Three years of work by U.S. government scientists have identified at least 82 drugs, hormones, and other organic compounds that pollute national water ways. The individual contaminants, ranging from insect repellents to cattle antibiotics, appear at low concentrations. An independent study, however, indicates that the combined effects of such chemicals may spell trouble.
Taken together, the findings are "quite disturbing," says Ana M. Soto, an endocrinologist at Tufts University School of Medicine in Boston.
Past research has documented drugs, pesticides, and other contaminants in waste waters in Europe (SN: 3/21/98, p. 187: http://www.sciencenews.org/sn_arc98/3_21_98/bob1.htm) and Canada (SN: 4/1/00, p. 212: http://www.sciencenews.org/20000401/fob1.asp). The new study by the U.S. Geological Survey (USGS) is the first to thoroughly examine these substances in U.S. waterways. Earlier reports from the data had already indicated that several organic compounds turn up in drinking water (SN: 11/3/01, p. 285:http://www.sciencenews.org/20011103/note15.asp).
Researchers led by Dana W. Kolpin of the USGS laboratory in Iowa City, Iowa, took water samples from 139 streams in 30 states during 1999 and 2000. They mainly surveyed sites downstream of industrial plants, sewage-treatment facilities, or wastewater-emitting livestock farms.
The researchers tested each sample for up to 95 different organic compounds found in pharmaceuticals and household chemicals. They found at least one of the chemicals on their hit list in 80 percent of the waterways, with an average of 7, and a maximum of 38, contaminants per stream.
The three most abundant types of organic contaminants were steroids, ingredients of plastics, and compounds from detergents. An insect repellent, DEET, appeared in 74 percent of the samples. The researchers also found fire retardants, antibiotics, birth-control drugs, and caffeine, they report in the March 15 Environmental Science and Technology.
The USGS wastewater assessment "is the best to date" in terms of comprehensiveness, says Christian G. Daughton of the Environmental Protection Agency's National Exposure Research Laboratory in Las Vegas. Still, he notes, the researchers looked for "just a subset of all the chemicals that could be present."
Most of the chemicals appear in concentrations of just a few parts per billion, amounts that haven't been identified as hazardous to human health. For 68 of the 82 compounds found, however, no limits for tolerable exposures have been set and reliable data on their health effects are lacking.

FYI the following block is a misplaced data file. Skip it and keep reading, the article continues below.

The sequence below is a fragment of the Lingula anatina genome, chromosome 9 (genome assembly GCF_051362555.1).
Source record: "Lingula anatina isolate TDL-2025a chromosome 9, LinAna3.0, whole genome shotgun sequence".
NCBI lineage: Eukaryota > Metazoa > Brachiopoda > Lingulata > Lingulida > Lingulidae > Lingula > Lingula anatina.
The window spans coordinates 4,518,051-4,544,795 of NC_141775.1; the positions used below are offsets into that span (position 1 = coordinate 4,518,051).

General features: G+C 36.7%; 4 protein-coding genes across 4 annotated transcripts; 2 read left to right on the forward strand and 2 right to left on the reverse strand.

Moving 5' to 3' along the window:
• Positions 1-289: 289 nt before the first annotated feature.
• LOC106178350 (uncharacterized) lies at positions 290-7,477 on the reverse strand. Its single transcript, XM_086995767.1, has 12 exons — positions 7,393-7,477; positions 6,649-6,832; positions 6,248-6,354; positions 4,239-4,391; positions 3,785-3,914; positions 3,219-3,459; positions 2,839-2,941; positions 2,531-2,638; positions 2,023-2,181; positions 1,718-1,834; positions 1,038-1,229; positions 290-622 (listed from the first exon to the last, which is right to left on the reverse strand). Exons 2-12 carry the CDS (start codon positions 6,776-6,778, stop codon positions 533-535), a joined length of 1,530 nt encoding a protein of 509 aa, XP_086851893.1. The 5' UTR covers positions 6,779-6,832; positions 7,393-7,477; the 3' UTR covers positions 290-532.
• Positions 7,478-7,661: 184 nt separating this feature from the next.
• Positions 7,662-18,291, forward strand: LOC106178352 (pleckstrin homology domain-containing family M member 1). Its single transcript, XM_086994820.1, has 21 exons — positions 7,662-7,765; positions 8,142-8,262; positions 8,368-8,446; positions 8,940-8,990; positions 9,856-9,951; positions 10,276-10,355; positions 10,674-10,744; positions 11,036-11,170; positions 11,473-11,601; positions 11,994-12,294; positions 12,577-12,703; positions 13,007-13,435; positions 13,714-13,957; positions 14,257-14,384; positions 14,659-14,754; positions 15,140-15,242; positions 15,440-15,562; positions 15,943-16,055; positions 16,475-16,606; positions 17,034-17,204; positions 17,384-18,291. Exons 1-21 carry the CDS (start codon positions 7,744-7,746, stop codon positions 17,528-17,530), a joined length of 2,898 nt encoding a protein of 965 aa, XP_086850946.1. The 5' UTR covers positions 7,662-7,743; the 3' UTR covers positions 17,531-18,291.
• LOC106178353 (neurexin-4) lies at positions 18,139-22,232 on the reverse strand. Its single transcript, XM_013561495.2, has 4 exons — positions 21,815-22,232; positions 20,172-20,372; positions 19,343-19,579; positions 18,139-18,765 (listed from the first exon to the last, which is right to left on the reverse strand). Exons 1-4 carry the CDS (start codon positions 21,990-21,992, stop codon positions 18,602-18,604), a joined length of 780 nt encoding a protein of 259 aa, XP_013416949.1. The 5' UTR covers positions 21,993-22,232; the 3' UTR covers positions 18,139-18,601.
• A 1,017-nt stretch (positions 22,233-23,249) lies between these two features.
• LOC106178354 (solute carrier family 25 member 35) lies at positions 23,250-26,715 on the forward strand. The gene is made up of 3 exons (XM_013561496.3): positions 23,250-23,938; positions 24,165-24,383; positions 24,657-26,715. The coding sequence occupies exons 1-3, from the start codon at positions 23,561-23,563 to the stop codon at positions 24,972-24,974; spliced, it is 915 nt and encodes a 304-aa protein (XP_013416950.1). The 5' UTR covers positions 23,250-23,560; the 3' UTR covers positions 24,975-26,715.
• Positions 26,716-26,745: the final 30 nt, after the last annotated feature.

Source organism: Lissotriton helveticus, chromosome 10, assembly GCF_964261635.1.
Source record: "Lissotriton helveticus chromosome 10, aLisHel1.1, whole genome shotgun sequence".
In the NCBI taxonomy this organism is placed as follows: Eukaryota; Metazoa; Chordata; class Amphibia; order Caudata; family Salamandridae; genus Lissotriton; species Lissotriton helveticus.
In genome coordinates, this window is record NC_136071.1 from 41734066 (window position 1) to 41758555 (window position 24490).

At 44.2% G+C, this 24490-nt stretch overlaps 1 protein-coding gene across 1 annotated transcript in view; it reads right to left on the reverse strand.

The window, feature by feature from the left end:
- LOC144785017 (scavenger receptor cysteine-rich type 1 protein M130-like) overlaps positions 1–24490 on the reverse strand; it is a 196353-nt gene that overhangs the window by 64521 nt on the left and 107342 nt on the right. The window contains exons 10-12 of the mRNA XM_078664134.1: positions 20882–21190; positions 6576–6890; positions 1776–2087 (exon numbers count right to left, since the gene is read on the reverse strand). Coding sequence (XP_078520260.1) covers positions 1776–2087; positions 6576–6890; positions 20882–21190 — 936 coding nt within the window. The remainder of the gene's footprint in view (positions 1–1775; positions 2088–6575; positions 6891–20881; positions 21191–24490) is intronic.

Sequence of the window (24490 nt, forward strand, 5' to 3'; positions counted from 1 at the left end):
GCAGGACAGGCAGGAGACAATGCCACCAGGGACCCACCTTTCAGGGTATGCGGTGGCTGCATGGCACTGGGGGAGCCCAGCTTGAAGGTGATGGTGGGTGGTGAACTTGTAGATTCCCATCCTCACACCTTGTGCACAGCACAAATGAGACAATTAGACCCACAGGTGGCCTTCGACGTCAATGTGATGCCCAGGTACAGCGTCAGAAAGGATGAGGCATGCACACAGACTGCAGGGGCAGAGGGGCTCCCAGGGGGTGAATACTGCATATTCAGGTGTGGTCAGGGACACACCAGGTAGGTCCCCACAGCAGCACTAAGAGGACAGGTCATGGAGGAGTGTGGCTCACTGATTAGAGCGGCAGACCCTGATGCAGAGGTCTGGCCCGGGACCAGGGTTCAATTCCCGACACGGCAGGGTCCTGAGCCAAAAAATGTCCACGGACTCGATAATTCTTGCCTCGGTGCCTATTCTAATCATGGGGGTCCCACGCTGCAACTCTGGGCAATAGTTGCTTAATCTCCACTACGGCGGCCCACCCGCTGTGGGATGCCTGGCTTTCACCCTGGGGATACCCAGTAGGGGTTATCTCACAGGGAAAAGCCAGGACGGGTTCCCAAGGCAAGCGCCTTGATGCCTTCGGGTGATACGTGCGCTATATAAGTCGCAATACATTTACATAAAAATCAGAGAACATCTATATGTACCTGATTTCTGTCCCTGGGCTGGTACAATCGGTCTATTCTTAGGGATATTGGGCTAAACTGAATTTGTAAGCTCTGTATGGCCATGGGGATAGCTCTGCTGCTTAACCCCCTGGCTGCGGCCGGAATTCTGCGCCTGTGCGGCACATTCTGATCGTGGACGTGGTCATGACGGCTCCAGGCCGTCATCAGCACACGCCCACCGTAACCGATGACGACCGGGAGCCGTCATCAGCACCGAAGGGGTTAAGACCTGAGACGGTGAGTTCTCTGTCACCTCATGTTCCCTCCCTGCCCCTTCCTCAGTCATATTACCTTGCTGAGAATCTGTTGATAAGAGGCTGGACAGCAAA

The discovery of 22 types of antibiotics in the streams is especially worrisome because their presence could increase bacteria's antibiotic resistance, says Thomas A. Ternes of the Institute for Water Research and Water Technology in Wiesbaden, Germany.
Soto is also concerned because 33 of the contaminants have known or suspected hormonal effects. Previous studies have suggested a link between deformities in fish and sex steroids entering streams after livestock consumed them in feed and then excreted them (SN: 1/5/02, p. 10: http://www.sciencenews.org/20020105/bob13.asp).
At the highest of the concentrations reported in the new study, estrogens such as nonylphenol and estradiol have strong, long-term effects on fish and other aquatic organisms, says Ternes.
Contaminants may be especially potent when they appear in combination, says Andreas Kortenkamp, a toxicologist at the University of London. In independent research reported in an upcoming Environmental Science and Technology, he and two colleagues detail the biological effects of a mixture of eight estrogenic chemicals.
The researchers created a blend in which none of the chemicals alone was concentrated enough to affect estrogen-sensitive molecules on yeast cells. The mixture, however, did trigger a response. Kortenkamp's finding demonstrates that "estrogens act additively even when the dose of each compound in the mixture is apparently negligible," says Soto. Organic contaminants other than hormones could behave the same way, says Daughton. As future drugs are added to the nation's medicine chest, and thereby its waters, he says, it's imperative that scientists understand how they interact to affect the environment and human health.
Further monitoring of contaminants' prevalence in the environment would flag compounds that merit research, but the USGS may not get the chance to follow through. The latest budget from the Bush administration would eliminate the program that conducted the study.
Kolpin, D.W., et al. 2002. Pharmaceuticals, hormones, and other organic wastewater contaminants in U.S. streams, 1999-2000: A national reconnaissance. Environmental Science and Technology 36(March 15):1202-1211. Available at http://pubs.acs.org/hotartcl/est/es011055j_rev.html.
Silva, E., N. Rajapakse, and A. Kortenkamp. In press. Something from "nothing"--eight weak estrogenic chemicals combined at concentrations below NOECs produce significant mixture effects. Environmental Science and Technology Information can be found at http://dx.doi.org/10.1021/es0101227.
Daughton, C.G., and T.A. Ternes. 1999. Pharmaceuticals and
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Raloff, J. 2002. Hormones: Here's the beef. Science News 161(Jan. 5):10-12. Available at http://www.sciencenews.org/20020105/bob13.asp.
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From Science News, Vol. 161, No. 12, March 23, 2002, p. 181.